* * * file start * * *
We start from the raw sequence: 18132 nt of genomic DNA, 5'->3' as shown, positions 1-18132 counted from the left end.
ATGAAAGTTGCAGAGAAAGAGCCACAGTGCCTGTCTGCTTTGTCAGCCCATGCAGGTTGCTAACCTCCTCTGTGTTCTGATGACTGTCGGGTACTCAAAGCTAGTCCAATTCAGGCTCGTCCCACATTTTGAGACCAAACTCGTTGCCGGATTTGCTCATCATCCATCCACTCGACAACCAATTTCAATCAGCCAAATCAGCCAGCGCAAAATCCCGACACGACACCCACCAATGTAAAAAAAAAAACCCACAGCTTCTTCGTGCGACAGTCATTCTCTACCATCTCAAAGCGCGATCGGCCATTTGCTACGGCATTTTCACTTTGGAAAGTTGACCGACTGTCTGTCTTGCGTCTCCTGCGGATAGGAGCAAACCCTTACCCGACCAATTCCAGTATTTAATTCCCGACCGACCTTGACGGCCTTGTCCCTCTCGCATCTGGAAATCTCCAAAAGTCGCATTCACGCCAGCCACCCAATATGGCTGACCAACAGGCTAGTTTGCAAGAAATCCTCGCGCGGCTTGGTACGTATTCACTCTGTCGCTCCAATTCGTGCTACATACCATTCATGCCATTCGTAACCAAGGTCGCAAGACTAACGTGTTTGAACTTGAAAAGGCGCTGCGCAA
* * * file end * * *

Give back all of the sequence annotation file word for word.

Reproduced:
We start from the raw sequence: 18132 nt of genomic DNA, 5'->3' as shown, positions 1-18132 counted from the left end.
ATGAAAGTTGCAGAGAAAGAGCCACAGTGCCTGTCTGCTTTGTCAGCCCATGCAGGTTGCTAACCTCCTCTGTGTTCTGATGACTGTCGGGTACTCAAAGCTAGTCCAATTCAGGCTCGTCCCACATTTTGAGACCAAACTCGTTGCCGGATTTGCTCATCATCCATCCACTCGACAACCAATTTCAATCAGCCAAATCAGCCAGCGCAAAATCCCGACACGACACCCACCAATGTAAAAAAAAAAACCCACAGCTTCTTCGTGCGACAGTCATTCTCTACCATCTCAAAGCGCGATCGGCCATTTGCTACGGCATTTTCACTTTGGAAAGTTGACCGACTGTCTGTCTTGCGTCTCCTGCGGATAGGAGCAAACCCTTACCCGACCAATTCCAGTATTTAATTCCCGACCGACCTTGACGGCCTTGTCCCTCTCGCATCTGGAAATCTCCAAAAGTCGCATTCACGCCAGCCACCCAATATGGCTGACCAACAGGCTAGTTTGCAAGAAATCCTCGCGCGGCTTGGTACGTATTCACTCTGTCGCTCCAATTCGTGCTACATACCATTCATGCCATTCGTAACCAAGGTCGCAAGACTAACGTGTTTGAACTTGAAAAGGCGCTGCGCAA